Doc notches key win in court battle over certificate of need for MRI

A surgeon who’s fighting the state of North Carolina in a bid to make MRI scans more affordable just won an important victory in court.

Gajendra Singh, MD, has been working for years to open up more options for consumers in the Winston-Salem area. But he reached a roadblock last year when the state refused to grant him a certificate of need to provide magnetic resonance imaging. He subsequently sued last year, and a Superior Court judge buoyed his efforts last week by refusing the state’s bid to toss the suit, the Carolina Journal reported Nov. 21.

“The tragedy of this case is that Dr. Singh knows real people who need the scans he wants to provide,” his attorney, Joshua Windham, told the newspaper. “Yet the state has told him that those services aren’t allowed because they aren’t needed. You now have bureaucratic pencil-pushers and their calculators determining need over the experiences of real people.”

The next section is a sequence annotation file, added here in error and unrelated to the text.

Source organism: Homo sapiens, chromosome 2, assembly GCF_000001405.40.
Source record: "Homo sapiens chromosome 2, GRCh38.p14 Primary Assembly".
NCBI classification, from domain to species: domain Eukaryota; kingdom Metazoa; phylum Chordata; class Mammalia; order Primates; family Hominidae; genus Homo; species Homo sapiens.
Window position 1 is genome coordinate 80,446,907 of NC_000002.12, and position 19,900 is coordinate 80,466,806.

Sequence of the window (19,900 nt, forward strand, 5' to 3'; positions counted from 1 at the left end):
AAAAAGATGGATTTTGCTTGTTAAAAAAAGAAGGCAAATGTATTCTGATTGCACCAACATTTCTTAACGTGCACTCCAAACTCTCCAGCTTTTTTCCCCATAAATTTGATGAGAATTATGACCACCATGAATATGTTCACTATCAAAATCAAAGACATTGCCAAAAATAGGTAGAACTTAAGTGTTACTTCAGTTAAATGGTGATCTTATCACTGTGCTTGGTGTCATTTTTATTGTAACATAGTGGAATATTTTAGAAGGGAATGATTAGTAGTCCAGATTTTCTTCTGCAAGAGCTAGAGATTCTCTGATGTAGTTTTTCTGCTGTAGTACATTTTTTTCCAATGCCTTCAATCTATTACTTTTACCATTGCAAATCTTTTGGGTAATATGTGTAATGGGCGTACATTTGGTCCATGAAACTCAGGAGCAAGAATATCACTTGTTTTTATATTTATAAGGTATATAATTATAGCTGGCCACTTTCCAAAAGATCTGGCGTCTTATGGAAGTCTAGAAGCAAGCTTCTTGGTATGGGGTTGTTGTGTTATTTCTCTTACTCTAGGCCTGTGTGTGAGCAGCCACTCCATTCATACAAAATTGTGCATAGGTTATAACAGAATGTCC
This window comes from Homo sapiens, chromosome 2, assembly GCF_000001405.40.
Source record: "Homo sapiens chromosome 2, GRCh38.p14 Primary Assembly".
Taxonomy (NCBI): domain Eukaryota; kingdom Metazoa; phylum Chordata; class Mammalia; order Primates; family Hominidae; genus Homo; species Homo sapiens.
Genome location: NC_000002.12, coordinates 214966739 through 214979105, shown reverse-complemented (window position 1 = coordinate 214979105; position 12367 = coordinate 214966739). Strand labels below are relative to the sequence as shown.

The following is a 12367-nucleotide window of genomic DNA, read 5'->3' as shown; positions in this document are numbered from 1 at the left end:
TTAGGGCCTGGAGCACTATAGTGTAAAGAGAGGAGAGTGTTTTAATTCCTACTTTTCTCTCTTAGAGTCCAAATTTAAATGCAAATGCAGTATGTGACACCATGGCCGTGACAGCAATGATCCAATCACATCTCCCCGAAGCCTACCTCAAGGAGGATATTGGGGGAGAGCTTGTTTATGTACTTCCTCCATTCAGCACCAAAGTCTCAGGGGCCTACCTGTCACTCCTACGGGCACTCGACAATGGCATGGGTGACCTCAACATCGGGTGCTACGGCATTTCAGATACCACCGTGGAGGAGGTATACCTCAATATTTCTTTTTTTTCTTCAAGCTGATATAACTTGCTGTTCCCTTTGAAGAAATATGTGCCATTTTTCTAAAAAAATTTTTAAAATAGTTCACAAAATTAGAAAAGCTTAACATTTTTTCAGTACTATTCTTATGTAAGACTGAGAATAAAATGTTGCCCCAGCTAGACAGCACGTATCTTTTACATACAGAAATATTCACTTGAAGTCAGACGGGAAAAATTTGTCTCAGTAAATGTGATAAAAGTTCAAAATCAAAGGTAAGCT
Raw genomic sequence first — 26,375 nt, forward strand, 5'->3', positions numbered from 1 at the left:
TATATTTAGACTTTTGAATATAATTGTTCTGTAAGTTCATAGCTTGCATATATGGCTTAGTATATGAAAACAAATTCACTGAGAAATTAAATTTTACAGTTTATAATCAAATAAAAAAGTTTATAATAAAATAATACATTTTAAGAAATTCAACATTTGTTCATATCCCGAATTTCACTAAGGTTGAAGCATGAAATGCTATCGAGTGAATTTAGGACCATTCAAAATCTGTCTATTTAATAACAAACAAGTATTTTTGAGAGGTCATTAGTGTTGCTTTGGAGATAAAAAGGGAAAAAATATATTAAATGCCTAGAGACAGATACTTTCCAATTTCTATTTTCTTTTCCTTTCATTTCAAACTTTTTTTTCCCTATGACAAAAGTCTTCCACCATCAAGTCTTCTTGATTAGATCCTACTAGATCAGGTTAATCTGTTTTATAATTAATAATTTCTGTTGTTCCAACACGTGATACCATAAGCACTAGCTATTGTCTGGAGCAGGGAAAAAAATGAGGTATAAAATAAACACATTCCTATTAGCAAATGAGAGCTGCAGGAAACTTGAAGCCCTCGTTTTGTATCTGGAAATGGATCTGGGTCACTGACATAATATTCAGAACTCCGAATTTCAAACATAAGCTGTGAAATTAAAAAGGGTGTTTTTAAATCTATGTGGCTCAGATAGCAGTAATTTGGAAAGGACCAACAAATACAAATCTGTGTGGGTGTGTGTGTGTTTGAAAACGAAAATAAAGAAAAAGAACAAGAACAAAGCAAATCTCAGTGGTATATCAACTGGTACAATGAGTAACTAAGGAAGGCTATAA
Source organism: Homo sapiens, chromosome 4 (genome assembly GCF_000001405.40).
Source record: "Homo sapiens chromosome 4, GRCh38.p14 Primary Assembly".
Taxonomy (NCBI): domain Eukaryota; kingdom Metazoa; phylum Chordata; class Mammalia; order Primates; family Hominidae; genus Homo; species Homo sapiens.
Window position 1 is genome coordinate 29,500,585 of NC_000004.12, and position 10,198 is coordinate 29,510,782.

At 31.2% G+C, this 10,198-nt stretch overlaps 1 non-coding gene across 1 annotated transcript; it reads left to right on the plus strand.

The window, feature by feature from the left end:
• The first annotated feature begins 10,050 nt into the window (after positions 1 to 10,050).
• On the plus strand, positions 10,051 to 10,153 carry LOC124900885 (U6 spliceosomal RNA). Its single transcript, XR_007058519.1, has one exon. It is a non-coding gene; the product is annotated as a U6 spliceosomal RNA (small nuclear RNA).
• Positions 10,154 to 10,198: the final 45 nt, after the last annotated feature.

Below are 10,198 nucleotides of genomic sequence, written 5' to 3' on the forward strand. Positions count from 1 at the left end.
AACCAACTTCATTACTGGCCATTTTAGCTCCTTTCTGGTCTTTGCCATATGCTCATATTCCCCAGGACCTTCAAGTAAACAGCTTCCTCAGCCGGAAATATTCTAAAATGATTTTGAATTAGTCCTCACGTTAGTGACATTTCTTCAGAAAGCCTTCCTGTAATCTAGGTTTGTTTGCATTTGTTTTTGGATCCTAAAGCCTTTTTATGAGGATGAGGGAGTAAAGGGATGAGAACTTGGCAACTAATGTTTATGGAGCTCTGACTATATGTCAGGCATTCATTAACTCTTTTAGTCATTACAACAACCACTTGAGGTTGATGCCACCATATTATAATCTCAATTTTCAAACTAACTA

Singh first opened his business in August 2017 advertising MRI prices as low as $500, Radiology Business reported previously. However, the certificate of needs law—which have been repealed in more than a dozen other states—blocked him from doing so. Lawmakers in other jurisdictions have argued that such laws were put in place only to safeguard hospitals’ monopolies.

The surgeon has been renting an MRI machine, but that’s been costing him a small fortune. His imaging practice prides itself on providing scans with upfront pricing at just a fraction of the typical cost. One patient told the Journal she saved $2,000 by driving 50 miles to Singh’s practice. Windham said he’s fearful that the state will file further procedural motions to keep the case in limbo for years.

Read the entire story in the Carolina Journal.